Parish Leader: “My home life is suffering as a result of parish ministry.”

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Like the call to have a regular spiritual practice, the need to “have a life” outside of parish work is essential. It not only reduces stress but also keeps us grounded. Our families or religious communities provide a network of interpersonal and intimate relationships. They bring to life the centrality of love, compassion, mutual understanding, forgiveness, and all of the other gospel values that are central to our ministry.

Having a life outside of the parish also prevents myopia, something that arises when one’s work becomes all-encompassing. Think about it. Aren’t some of the most interesting people the ones who also retain an interest in a wide variety of things? They tend to be grateful because they are ever-aware of the spaciousness of God’s world. This, in turn, makes them more generous, caring, and understanding of others. Your primary relationships are not only good for your own soul but also for the life of the parish.

TO DO» Mark dates on your calendar to spend exclusively with your family or religious community. Then hold as tightly to this commitment as you would to any other meeting or appointment.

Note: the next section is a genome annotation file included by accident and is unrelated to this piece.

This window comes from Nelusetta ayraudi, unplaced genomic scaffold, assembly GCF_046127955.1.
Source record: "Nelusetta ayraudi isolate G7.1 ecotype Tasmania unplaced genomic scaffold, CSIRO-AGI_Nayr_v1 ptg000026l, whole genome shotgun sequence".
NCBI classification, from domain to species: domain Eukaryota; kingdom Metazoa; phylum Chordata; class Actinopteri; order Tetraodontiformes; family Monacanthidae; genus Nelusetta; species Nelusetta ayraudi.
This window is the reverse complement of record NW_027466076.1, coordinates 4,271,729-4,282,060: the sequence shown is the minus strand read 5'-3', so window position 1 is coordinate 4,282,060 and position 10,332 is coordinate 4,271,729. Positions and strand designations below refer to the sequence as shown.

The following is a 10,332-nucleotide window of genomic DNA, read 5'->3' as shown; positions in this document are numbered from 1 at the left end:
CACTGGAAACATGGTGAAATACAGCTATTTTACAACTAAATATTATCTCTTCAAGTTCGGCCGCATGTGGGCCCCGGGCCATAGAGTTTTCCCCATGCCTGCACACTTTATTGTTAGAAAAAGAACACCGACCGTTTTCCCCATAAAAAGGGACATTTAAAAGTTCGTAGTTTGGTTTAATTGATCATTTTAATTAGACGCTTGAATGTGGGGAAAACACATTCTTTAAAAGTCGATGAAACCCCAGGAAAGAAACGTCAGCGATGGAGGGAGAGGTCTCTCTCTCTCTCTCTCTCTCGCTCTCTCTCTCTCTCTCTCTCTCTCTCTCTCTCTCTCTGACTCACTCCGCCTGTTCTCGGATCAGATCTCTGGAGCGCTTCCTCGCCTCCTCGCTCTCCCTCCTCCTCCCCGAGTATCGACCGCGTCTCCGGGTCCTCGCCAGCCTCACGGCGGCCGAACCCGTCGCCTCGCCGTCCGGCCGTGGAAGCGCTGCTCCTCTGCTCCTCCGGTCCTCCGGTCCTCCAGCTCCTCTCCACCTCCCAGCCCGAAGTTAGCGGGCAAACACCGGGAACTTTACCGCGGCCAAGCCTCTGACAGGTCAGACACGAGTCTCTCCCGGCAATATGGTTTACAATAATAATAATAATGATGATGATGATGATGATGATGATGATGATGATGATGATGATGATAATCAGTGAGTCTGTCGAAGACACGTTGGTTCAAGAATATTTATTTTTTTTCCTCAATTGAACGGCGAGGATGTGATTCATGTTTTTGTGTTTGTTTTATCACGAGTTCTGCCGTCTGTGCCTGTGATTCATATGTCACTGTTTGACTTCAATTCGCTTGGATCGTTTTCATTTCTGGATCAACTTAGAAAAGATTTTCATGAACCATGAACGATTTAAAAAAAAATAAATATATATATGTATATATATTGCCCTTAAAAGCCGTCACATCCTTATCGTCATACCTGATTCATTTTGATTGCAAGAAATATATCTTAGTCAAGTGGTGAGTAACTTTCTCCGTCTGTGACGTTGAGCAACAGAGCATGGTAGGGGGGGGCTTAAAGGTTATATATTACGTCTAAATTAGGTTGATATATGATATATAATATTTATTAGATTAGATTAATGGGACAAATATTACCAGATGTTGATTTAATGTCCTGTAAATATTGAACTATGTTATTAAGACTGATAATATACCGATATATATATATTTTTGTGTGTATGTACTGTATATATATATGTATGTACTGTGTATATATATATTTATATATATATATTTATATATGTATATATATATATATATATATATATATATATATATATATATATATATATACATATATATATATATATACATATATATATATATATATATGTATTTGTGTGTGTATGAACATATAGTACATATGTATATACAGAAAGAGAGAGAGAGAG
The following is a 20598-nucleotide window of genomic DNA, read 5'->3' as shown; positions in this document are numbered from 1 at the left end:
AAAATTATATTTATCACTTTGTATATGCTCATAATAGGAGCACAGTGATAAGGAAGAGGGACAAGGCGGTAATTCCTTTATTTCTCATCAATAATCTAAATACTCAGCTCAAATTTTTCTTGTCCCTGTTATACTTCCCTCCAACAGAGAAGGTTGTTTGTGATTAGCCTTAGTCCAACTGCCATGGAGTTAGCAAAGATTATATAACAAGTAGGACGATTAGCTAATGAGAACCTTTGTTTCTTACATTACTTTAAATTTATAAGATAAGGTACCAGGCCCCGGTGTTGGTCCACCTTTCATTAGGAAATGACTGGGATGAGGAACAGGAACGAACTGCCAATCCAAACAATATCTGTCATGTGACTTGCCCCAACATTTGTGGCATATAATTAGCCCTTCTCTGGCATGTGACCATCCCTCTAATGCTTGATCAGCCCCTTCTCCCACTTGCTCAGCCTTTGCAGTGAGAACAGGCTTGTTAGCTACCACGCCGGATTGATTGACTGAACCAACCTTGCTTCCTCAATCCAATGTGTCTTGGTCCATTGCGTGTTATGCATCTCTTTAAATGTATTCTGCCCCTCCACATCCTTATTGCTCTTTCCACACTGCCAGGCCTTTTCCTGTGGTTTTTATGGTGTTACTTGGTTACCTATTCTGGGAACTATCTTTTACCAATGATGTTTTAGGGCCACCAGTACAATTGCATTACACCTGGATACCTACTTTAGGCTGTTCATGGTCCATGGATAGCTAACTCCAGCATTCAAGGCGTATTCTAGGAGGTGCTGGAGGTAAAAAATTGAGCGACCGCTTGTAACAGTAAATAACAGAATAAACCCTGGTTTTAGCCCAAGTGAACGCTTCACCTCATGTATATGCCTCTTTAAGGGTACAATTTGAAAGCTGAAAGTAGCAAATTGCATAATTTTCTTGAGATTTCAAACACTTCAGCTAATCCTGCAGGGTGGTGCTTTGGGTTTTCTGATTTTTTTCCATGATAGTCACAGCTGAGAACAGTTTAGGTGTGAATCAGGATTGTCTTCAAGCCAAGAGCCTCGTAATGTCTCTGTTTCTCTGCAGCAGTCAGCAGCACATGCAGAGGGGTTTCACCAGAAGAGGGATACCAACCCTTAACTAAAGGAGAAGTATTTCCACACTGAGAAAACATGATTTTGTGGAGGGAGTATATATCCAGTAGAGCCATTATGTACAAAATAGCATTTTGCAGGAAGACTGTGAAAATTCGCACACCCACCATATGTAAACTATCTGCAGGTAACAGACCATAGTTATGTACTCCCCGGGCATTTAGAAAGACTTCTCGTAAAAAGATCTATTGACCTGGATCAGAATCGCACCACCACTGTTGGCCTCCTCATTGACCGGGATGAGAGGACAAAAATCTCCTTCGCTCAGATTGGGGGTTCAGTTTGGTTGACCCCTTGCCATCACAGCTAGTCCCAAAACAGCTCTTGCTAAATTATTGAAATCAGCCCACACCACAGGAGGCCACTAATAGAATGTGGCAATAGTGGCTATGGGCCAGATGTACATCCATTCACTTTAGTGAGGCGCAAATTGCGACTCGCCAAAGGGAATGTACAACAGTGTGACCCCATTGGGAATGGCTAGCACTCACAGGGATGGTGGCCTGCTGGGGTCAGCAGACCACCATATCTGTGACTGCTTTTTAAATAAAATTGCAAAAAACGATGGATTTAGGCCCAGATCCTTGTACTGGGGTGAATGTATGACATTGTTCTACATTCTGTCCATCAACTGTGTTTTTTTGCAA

TO PRAY» Jesus, you were born into a human family and established personal relationships throughout your life. May I cherish the relationships I have with loved ones so as to never take them for granted.


Popular speaker, catechetical leader, and ministry consultant, KATHY HENDRICKS is the author of numerous books, including Everything about Parish Ministry I Wish I had Knownand Forming Families in Faith: Cultivating Catechesis in the Homeboth from Twenty-Third Publications.

Excerpted from Pep Talks for Parish ministers & leadersby Kathy Hendricks. 2016. Published by Twenty-Third Publications. Used with permission. All rights reserved.


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